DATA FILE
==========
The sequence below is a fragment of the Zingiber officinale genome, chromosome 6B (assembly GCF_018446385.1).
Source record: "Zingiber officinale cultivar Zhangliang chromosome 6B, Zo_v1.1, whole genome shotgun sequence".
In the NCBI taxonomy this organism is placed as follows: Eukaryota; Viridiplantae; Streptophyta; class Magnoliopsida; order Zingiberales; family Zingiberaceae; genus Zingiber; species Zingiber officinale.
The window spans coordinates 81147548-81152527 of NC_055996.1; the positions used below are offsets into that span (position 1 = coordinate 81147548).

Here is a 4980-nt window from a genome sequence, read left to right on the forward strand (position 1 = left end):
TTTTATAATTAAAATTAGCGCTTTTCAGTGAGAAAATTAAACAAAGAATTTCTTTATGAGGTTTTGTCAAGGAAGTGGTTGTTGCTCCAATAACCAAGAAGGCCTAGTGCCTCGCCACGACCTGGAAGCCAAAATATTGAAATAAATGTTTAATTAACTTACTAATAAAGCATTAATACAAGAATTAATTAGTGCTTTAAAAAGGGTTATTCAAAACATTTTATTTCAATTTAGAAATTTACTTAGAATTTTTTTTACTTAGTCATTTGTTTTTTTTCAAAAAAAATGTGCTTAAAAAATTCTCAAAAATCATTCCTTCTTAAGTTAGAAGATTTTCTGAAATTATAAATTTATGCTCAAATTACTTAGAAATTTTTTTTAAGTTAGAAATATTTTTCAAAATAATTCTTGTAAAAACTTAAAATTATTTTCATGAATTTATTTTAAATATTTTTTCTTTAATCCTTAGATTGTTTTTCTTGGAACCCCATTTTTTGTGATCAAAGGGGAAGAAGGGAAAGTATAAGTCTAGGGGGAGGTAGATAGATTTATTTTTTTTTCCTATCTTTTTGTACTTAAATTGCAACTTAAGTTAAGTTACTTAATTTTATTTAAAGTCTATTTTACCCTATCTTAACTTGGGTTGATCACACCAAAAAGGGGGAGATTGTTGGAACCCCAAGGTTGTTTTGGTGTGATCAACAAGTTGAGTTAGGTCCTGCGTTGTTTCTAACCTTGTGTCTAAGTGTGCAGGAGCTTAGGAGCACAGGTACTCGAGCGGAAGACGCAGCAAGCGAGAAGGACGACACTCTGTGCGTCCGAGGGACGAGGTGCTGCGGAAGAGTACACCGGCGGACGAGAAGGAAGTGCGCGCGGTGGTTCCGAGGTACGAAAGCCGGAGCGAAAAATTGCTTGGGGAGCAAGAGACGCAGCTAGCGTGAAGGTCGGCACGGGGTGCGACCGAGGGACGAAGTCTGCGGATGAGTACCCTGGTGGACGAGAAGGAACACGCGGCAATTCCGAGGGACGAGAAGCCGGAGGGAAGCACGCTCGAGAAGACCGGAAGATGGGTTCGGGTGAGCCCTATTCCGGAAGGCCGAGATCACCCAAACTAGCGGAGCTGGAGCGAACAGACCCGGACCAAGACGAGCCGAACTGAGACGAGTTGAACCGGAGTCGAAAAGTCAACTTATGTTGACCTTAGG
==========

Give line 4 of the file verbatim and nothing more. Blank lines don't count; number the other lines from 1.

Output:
The window spans coordinates 81147548-81152527 of NC_055996.1; the positions used below are offsets into that span (position 1 = coordinate 81147548).